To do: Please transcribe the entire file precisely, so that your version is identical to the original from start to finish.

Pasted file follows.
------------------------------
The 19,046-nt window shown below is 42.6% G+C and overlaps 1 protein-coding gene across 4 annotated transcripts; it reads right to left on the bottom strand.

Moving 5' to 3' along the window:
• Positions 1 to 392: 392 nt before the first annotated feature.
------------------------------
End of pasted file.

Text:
The 19,046-nt window shown below is 42.6% G+C and overlaps 1 protein-coding gene across 4 annotated transcripts; it reads right to left on the bottom strand.

Moving 5' to 3' along the window:
• Positions 1 to 392: 392 nt before the first annotated feature.